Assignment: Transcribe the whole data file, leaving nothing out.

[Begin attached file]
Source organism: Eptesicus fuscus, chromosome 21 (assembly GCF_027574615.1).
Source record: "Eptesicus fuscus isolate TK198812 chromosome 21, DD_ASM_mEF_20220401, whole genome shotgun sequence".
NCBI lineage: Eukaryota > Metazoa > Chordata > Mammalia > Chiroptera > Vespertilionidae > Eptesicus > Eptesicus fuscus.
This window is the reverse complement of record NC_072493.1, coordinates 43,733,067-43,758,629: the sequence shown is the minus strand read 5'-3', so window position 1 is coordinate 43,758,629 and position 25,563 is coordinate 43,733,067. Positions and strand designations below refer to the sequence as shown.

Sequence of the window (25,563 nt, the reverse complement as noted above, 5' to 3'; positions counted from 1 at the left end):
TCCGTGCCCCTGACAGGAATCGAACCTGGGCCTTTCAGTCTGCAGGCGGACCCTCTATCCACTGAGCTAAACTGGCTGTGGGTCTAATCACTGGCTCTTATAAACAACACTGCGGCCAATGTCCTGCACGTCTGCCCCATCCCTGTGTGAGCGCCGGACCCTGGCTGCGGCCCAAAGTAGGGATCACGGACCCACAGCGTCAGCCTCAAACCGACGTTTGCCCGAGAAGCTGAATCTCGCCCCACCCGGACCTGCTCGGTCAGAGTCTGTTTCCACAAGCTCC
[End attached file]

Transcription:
Source organism: Eptesicus fuscus, chromosome 21 (assembly GCF_027574615.1).
Source record: "Eptesicus fuscus isolate TK198812 chromosome 21, DD_ASM_mEF_20220401, whole genome shotgun sequence".
NCBI lineage: Eukaryota > Metazoa > Chordata > Mammalia > Chiroptera > Vespertilionidae > Eptesicus > Eptesicus fuscus.
This window is the reverse complement of record NC_072493.1, coordinates 43,733,067-43,758,629: the sequence shown is the minus strand read 5'-3', so window position 1 is coordinate 43,758,629 and position 25,563 is coordinate 43,733,067. Positions and strand designations below refer to the sequence as shown.

Sequence of the window (25,563 nt, the reverse complement as noted above, 5' to 3'; positions counted from 1 at the left end):
TCCGTGCCCCTGACAGGAATCGAACCTGGGCCTTTCAGTCTGCAGGCGGACCCTCTATCCACTGAGCTAAACTGGCTGTGGGTCTAATCACTGGCTCTTATAAACAACACTGCGGCCAATGTCCTGCACGTCTGCCCCATCCCTGTGTGAGCGCCGGACCCTGGCTGCGGCCCAAAGTAGGGATCACGGACCCACAGCGTCAGCCTCAAACCGACGTTTGCCCGAGAAGCTGAATCTCGCCCCACCCGGACCTGCTCGGTCAGAGTCTGTTTCCACAAGCTCC